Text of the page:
The musical fireworks show was awesome.  That is an understatement.  It was a not to miss event.  A touch overcrowded Geneva was, but that was to be expected off an event of this magnitude.  I didn’t take any photos.  It wouldn’t have come nicer anyway with my outdated camera. Not to be disappointed nevertheless.  Here is a link (Note: This is not my photo. The copyrights stays with the owner of the link and its sources).  I hope to post some more, depending on the photo availability from friends who may have taken a few snaps.

fetedegeneve

The fire show was coupled with traditional music (and hence it was more of a musical fireworks) and rhythmic tunes. It simply drew admiration from everyone present there, which in number was anything more than a 10000. Even though it was not that Sth clear, it appeared to me that, music from all over the world were played.  A Hindi (India rather) one from the movie Lagaan too was played (I guess it was  this).  In a way, this presented the crowd a journey around the world of music, a little lip service, but nevertheless highly enjoyable experience. The stupendous thing is the setting of the Lake in a moonlit night, with remarkable display of colourful magic in the air.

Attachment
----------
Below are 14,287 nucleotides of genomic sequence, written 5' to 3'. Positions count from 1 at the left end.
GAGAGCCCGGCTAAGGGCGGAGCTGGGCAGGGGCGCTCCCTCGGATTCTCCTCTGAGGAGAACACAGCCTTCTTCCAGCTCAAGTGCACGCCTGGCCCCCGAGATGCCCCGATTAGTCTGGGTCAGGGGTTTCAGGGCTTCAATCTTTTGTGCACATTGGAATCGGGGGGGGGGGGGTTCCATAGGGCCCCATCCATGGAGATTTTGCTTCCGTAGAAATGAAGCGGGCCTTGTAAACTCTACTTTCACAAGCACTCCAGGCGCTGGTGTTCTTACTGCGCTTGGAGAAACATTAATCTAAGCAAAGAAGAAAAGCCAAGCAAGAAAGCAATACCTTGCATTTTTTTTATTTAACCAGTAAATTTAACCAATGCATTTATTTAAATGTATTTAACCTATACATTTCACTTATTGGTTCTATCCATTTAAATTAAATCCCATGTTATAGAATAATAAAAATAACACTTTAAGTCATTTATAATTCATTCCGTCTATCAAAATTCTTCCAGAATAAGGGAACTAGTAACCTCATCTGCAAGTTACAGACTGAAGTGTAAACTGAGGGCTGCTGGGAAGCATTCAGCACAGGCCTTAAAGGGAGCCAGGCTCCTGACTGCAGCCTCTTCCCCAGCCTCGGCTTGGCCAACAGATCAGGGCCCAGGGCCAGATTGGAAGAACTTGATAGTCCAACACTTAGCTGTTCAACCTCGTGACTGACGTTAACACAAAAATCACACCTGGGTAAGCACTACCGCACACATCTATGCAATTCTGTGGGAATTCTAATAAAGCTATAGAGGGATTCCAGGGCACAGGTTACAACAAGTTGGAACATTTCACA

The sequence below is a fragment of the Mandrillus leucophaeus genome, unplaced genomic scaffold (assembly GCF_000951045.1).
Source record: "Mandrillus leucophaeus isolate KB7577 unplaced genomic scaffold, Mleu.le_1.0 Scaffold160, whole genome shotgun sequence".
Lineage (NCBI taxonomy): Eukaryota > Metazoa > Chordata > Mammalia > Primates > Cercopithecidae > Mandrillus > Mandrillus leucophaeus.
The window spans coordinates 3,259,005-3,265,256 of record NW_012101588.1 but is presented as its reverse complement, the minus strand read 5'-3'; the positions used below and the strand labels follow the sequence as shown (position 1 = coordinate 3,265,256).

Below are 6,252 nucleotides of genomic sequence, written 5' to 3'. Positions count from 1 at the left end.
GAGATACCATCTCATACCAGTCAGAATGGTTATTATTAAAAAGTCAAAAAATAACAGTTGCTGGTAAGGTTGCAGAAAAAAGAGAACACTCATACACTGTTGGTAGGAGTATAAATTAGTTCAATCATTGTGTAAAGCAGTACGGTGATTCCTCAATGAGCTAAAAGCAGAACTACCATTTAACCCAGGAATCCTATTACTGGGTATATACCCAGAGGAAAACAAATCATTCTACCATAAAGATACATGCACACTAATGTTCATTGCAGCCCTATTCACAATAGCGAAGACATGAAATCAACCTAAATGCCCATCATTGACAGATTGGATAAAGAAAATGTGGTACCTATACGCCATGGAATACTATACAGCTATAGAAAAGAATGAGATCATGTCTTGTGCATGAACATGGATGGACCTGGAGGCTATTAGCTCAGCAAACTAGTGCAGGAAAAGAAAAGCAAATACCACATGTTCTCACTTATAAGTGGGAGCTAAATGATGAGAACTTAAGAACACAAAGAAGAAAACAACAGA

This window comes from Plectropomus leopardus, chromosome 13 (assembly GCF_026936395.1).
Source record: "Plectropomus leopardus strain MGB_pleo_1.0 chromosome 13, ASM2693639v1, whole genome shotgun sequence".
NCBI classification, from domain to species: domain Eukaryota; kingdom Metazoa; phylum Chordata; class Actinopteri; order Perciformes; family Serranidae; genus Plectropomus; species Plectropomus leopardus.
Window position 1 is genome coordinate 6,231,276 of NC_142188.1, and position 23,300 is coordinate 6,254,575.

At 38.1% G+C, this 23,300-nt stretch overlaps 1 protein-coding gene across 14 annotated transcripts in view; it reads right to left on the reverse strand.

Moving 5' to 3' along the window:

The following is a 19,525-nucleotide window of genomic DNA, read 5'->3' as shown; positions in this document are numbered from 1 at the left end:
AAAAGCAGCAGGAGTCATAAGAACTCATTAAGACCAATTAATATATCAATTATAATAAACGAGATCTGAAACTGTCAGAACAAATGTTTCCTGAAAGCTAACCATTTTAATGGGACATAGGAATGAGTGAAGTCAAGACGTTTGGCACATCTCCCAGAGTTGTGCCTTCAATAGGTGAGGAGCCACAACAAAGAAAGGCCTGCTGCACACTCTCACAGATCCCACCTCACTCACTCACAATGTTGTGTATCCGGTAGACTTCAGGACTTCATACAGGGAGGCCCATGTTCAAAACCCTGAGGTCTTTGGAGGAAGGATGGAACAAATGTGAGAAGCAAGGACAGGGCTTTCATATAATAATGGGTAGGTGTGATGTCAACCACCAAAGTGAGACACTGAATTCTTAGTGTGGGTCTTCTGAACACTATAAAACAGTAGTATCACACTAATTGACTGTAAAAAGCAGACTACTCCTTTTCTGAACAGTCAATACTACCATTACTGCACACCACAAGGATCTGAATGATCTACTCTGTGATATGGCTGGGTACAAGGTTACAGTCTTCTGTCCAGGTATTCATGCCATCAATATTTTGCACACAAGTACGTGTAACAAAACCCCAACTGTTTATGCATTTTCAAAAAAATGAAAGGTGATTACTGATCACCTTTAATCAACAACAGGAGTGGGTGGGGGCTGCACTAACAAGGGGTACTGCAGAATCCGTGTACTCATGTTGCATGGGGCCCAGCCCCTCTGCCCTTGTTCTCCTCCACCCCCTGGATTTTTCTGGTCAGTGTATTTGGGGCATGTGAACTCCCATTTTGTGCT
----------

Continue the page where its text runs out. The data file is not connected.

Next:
As they say, the fireworks outshine the stars, the sky bursts with colour and the lake reflects it all. It was well and truly that. Every year a different theme is chosen for the show. The theme gives meaning and rhythm and grandour to the event. This year, a pyrotechnic vision of one thousand and one nights (Arabian nights as we know in English) was chosen and it simply rocked the Geneva crowd for about 1 hour from 2200 hrs on a rather pleasant day (The afternoon rain infact cleared things a bit). From East to West, through the Tropics, three acts presented amazing visual displays cast by music from the local area and elsewhere selected by the pyrotechnics’s themselves.

The show opened with traditional Arabian music, apparently chosen because the guest of honour presented was the Sultanate of Oman. It was marvellous to say the least. It sounded a little like Punabi to me, but then as you would guess, there are many similarities of music from the east (and partly because of my lack of knowledge in vividly distinguishing musical style). The first scene reflected the thousand and one eastern nights, from Arabia to Asia. The initial act evoked the shimmering splendour of the East with a superb golden rain. Yes, it was a fabulous scene where it appeared as though there was a drizzle of gold in the air. So charming it was.  A superb oriental music tuned to its rhythm made it even more stunning.